Everything that gave them a sense of power, belonging, and control (“little boy, you’re a man, little man, you’re a king”) is being reduced to rubble and replaced with spaces that would be alien to them even if they could afford them. There is dust everywhere, and everything is washed out, knocked down, and covered with grit. The Jets cannot fight City Hall. All they have left is their fury and what they use to assuage it — the feeling of brotherhood. They sing of the Jets as a family (“you’ve got brothers around; you’re a family man”) while Tony says he envies the Puerto Ricans’ strong, committed biological families. There is no one to take it out on but the newcomers who are even lower on the social hierarchy than they are, the Puerto Ricans. Riff says, “I wake up to everything I knew being sold or wrecked or being taken away by someone I don’t like.”

Their gang, the Sharks, is fueled by resentment at being treated like second-class Americans in their own country. And they, too, are worried about losing their sense of family. They want the opportunities available to white, native English-speaking Americans but they want to remain intact, insular, restricting their associations to those they can trust. Their internal conflict is shown in “America,” where the girls sing of what they can do and buy and the boys jeer at them for ignoring the bigotry they will face — while not being willing to go back to Puerto Rico.

Some changes reflect our more sensitive understanding of the very issues the original depicted. In this version, the Latinx characters are played by Latinx performers of different skin tones and no one wears brownface make-up. All of the performers do their own singing. In addition, the Spanish dialogue is not subtitled. Some gender/sexuality insults remain in the script but the character once derisively called “Anybody’s,” who we might now call non-binary, is portrayed with more depth. The dance numbers are less balletic, more a reflection of the energy of emotions the characters are feeling.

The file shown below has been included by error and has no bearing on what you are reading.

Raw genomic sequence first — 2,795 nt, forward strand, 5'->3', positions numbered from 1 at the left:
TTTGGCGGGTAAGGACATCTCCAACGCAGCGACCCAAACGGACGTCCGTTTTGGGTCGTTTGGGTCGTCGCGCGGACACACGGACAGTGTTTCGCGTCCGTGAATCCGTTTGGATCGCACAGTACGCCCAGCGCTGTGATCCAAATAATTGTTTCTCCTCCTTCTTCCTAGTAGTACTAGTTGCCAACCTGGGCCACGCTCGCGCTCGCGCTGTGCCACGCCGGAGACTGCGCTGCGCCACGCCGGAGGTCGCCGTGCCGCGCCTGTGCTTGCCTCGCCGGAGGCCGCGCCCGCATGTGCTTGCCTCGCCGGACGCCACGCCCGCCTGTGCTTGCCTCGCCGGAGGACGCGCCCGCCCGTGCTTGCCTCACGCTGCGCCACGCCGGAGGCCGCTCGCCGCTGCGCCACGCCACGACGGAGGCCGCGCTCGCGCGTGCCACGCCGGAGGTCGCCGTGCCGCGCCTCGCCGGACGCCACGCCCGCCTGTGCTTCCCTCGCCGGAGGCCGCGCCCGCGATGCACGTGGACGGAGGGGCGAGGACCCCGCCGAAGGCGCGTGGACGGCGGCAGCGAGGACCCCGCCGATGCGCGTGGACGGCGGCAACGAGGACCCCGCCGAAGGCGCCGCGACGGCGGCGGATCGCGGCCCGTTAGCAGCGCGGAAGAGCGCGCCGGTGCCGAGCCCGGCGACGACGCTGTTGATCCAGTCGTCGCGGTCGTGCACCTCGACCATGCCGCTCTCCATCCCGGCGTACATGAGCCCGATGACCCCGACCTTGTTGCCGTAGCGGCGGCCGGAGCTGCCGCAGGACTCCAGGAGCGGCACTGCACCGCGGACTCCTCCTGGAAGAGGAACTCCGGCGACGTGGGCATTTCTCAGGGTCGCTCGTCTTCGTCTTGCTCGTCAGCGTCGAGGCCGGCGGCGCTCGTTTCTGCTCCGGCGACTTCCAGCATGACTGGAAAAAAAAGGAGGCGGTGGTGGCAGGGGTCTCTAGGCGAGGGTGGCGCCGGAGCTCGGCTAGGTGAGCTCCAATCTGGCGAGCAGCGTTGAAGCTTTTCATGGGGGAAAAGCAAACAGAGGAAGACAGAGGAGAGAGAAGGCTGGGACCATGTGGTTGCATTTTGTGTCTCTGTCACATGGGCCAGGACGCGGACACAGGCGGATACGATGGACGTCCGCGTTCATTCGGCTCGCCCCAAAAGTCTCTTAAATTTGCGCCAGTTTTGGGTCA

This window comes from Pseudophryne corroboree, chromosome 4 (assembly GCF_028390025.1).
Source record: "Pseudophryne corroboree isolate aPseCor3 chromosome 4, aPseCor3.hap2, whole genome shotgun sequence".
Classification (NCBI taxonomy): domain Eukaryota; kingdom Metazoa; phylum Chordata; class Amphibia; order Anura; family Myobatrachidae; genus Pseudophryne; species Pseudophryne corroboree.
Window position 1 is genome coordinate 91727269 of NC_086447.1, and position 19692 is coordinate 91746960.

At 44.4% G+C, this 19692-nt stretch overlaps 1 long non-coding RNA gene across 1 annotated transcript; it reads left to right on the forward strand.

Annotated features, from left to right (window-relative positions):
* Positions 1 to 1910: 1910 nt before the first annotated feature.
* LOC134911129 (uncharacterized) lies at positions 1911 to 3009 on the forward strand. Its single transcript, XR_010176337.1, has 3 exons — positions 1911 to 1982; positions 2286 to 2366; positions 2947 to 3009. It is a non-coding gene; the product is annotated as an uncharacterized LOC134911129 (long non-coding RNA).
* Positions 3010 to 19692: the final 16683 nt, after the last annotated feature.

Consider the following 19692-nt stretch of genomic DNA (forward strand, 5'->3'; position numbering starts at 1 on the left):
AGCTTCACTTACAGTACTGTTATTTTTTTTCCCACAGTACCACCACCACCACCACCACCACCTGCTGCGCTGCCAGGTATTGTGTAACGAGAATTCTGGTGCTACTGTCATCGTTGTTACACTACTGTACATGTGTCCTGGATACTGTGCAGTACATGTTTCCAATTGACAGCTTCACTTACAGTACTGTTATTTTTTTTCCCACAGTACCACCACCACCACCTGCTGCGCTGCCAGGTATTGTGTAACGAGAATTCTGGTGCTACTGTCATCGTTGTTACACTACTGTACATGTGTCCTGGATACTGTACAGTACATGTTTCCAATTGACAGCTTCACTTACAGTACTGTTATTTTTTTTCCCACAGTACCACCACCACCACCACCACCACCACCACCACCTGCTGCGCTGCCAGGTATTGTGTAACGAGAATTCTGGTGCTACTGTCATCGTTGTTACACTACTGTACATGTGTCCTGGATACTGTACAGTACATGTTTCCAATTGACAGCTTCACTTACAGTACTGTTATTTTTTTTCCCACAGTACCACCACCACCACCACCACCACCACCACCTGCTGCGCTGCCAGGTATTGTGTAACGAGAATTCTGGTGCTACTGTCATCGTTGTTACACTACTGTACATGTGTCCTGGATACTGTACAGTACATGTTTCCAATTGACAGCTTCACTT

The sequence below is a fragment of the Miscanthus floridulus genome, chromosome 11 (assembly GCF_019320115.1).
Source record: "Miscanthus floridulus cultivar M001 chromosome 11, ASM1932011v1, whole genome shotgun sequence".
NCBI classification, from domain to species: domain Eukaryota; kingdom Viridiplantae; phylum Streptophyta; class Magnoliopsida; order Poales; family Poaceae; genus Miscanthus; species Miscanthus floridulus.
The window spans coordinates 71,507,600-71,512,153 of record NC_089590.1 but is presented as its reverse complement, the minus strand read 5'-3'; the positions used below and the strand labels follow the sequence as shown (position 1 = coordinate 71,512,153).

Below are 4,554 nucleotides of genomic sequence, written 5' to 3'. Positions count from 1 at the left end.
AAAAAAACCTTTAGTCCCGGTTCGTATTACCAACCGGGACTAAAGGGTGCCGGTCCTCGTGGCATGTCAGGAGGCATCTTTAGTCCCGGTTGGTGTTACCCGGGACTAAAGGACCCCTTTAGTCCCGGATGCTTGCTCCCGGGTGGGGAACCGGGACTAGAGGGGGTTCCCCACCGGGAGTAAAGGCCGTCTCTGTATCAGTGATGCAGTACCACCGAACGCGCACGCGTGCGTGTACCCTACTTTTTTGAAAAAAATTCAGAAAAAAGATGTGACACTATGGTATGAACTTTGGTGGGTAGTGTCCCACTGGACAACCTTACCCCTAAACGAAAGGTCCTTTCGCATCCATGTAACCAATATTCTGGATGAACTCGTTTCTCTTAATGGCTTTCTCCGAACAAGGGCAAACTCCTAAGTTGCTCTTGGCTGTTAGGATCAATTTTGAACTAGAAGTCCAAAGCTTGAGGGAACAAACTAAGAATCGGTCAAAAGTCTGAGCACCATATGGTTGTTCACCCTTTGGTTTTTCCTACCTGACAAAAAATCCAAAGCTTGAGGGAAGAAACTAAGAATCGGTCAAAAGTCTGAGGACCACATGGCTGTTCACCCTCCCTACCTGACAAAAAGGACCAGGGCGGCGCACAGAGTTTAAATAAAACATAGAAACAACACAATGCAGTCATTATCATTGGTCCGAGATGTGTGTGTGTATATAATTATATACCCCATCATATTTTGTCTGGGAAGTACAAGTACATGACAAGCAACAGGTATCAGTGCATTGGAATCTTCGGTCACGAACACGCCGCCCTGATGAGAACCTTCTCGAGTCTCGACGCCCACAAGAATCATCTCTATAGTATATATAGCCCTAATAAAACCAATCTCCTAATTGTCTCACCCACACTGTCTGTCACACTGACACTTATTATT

Kushner’s changes to the script are sometimes subtle but every one adds to the emotion and revelation of character. In this version, Tony has even more reason to be reconsidering his commitment to the Jets, and he has an example in Valentina, his employer and friend, of what is possible. The “Cool” song has much more of an impact here, sung by Tony to Riff when he discovers that Riff has bought a gun. “I Feel Pretty,” instead of a bridal shop, is sung in a department store, where Maria is an after-hours cleaner. The dance through the aspirational scenes of mannequins “enjoying” middle class life parallels the reference to the apartment with a terrace. And Tony takes Maria to see The Cloisters, a beautiful cathedral-like setting for “One Hand, One Heart” that evokes the timelessness of Romeo and Juliet.

This story is very much of its time but its themes, too, are timeless, and with this new version we can experience it with the deeper understanding of its themes, a new generation of performers making it as new to us as it is to them, and one nod to the past with Moreno reminding us that like the late Bernstein and Sondheim, brilliance is always forever renewing itself.

Parents should know that this movie includes strong language with some racist terms, sexual references and a non-explicit situation, drinking, smoking, references to drugs, and gang violence, with knives and a gun. Characters are injured and killed.

Family discussion: If the story took place today, who would be in the gangs and how would it be different? What do we learn from the “Office Krupke” song? Why do Riff and Tony see things differently? What advice would you give to Tony and Maria?